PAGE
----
# Is a contiguous_range always a sized_range?

No.

`contiguous_range`

is:

```
template<class T>
concept contiguous_range =
ranges::random_access_range<T> &&
std::contiguous_iterator<ranges::iterator_t<T>> &&
requires(T& t) {
{ ranges::data(t) } ->
std::same_as<std::add_pointer_t<ranges::range_reference_t<T>>>;
};
```

and, as you can see, it `requires`

`random_access_range`

, which is:

```
template<class T>
concept random_access_range =
ranges::bidirectional_range<T> && std::random_access_iterator<ranges::iterator_t<T>>;
```

which, on the other hand, `requires`

`bidirectional_range`

, which is:

```
template<class T>
concept bidirectional_range =
ranges::forward_range<T> && std::bidirectional_iterator<ranges::iterator_t<T>>;
```

which `requires`

`forward_range`

, that is:

```
template<class T>
concept forward_range =
range::input_range<T> && std::forward_iterator<ranges::iterator_t<T>>;
```

and that `requires`

`input_range`

, so it needs:

```
template<class T>
concept input_range =
ranges::range<T> && std::input_iterator<ranges::iterator_t<T>>;
```

while `range`

only `requires`

that `std::ranges::begin()`

and `std::ranges::end()`

are valid for given `T`

.

You can play a similar game with those `std::XXX_iterator`

s. Nowhere there is anything for `std::ranges::size`

(which enables `sized_range`

).

No, not every `contiguous_range`

is a `sized_range`

.

The simplest example is a null-terminated string. It's contiguous, but we don't know its size in `O(1)`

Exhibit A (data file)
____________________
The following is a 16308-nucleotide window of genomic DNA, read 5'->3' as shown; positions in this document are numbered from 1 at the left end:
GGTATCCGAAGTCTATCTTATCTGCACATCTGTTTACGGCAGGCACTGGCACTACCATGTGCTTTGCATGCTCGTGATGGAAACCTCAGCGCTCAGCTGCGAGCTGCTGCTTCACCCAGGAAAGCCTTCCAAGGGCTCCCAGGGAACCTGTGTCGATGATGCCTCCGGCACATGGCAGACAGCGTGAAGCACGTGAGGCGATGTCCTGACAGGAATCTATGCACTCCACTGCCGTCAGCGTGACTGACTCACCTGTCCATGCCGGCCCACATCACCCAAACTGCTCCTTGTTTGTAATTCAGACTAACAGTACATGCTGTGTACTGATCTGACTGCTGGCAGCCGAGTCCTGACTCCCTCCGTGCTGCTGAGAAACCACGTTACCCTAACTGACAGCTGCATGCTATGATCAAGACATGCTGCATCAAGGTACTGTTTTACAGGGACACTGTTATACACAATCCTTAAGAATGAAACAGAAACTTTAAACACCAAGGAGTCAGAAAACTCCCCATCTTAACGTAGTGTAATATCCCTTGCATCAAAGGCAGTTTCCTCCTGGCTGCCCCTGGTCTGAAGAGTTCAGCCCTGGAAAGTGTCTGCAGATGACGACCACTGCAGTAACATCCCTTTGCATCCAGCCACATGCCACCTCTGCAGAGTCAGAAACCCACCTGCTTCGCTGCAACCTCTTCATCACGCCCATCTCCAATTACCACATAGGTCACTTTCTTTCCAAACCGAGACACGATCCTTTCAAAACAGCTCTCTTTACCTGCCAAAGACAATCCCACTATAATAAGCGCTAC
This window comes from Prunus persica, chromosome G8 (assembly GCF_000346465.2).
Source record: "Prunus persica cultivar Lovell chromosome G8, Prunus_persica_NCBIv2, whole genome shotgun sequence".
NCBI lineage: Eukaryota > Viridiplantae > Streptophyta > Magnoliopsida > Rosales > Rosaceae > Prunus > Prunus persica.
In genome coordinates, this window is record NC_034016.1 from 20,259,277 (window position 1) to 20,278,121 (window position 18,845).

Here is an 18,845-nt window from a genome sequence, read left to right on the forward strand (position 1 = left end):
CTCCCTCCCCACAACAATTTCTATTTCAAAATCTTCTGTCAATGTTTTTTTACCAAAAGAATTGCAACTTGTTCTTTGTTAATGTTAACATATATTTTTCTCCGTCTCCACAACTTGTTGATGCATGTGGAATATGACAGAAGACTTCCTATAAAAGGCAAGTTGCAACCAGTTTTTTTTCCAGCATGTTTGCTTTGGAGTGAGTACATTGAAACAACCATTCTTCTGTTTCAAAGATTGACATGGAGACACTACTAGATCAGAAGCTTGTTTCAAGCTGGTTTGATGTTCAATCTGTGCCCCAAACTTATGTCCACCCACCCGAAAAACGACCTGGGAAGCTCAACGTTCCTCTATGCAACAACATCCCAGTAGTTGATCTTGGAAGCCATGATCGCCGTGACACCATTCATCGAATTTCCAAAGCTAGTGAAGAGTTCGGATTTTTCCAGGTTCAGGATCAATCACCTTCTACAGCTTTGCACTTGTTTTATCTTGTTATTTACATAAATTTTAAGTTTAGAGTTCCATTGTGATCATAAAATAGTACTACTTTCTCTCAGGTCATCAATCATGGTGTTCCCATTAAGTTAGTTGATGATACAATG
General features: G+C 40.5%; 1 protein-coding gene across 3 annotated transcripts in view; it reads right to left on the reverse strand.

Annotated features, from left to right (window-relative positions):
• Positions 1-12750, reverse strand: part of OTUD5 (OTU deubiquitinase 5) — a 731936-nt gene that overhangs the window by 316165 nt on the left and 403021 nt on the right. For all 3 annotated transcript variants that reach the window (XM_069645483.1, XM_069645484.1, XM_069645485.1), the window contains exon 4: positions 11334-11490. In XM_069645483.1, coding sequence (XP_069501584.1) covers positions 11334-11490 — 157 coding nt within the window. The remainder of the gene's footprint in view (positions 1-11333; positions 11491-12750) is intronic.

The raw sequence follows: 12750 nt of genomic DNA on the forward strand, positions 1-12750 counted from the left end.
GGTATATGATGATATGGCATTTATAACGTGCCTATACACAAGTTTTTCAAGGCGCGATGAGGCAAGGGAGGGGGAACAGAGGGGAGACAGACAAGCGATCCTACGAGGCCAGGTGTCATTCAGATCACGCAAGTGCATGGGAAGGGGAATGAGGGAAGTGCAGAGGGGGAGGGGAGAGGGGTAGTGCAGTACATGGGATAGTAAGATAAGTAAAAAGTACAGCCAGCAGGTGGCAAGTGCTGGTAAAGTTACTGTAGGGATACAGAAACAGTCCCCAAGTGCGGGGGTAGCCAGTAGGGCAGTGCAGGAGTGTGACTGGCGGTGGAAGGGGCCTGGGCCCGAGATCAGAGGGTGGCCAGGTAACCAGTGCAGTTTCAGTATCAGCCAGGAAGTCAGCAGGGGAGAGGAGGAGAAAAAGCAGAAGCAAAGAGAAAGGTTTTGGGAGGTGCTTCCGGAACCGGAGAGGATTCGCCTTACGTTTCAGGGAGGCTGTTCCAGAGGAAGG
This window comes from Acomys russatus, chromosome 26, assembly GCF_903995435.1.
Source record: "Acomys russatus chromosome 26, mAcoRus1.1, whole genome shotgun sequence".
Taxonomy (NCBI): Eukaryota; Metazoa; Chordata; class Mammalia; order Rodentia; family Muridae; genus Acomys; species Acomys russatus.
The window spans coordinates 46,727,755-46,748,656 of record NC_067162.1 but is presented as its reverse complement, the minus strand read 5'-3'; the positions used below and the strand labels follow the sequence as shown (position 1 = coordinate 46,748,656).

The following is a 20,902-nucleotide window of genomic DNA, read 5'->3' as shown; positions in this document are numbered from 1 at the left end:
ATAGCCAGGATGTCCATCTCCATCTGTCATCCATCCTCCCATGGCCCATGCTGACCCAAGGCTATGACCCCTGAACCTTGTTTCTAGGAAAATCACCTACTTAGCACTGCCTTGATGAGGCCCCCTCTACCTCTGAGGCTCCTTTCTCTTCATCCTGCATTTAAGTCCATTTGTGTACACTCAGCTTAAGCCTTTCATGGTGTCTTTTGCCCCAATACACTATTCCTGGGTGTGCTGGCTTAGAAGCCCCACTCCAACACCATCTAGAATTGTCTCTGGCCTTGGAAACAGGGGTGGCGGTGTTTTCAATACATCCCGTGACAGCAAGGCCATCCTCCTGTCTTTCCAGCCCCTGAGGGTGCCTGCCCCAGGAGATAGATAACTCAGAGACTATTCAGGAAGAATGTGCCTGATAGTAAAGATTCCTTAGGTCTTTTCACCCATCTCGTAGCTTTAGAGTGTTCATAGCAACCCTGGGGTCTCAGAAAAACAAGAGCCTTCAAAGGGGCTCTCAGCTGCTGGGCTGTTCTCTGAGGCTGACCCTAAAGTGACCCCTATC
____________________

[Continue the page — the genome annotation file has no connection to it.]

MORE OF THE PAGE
time. And we can easily represent such a thing using sentinels:

```
struct ntbs_sentinel {
bool operator==(char const* p) const {
return *p == '\0';
}
};
struct ntbs {
char const* p;
char const* begin() const { return p; }
ntbs_sentinel end() const { return {}; }
};
static_assert(std::ranges::contiguous_range<ntbs>);
static_assert(!std::ranges::sized_range<ntbs>);
```

Another example would be, given some `std::string`

object `s`

and some predicate `p`

, either:

`s | std::views::take_while(p)`

`s | std::views::drop_while(p)`

The resulting range here is still contiguous, but we don't know where it ends (in the first case) or where it starts (in the second) so we don't know what its size is.

Being a `contiguous_range<T>`

is insufficient to be considered a `sized_range<T>`

, due to the presence of a sentinel. However, if you combine `contiguous_range<T>`

with `common_range<T>`

(which requires that the sentinel is an iterator), then `sized_range<T>`

must also be true.

Here's the logic. A `contiguous_range<T>`

is also a `random_access_range<T>`

. And a `random_access_range<T>`

means in part that `random_access_iterator<iterator_t<T>>`

is true. `common_range<T>`

means that `is_same<iterator_t<T>, sentinel_t<T>>`

. Therefore, `random_access_iterator<sentinel_t<T>>`

must also be true.

Now, `random_access_iterator<It>`

imposes a requirement that `std::sized_sentinel_for<I, I>`

is true. Since `iterator_t<T>`

and `sentinel_t<T>`

are the same type, this means that `std::sized_sentinel_for<sentinel_t<T>, iterator_t<T>>`

must also be true.

So, let's look at `sized_range<T>`

. This requires that `std::ranges::size(t)`

is valid for a `t`

of type `T`

.

`ranges::size<T>`

is valid if `T`

models `ranges::forward_range<T>`

(which it does) and `sentinel_t<T>`

and `iterator_t<T>`

models `std::sized_sentinel_for<sentinel_t<T>, iterator_t<T>>`

.

Which as previously stated, it does.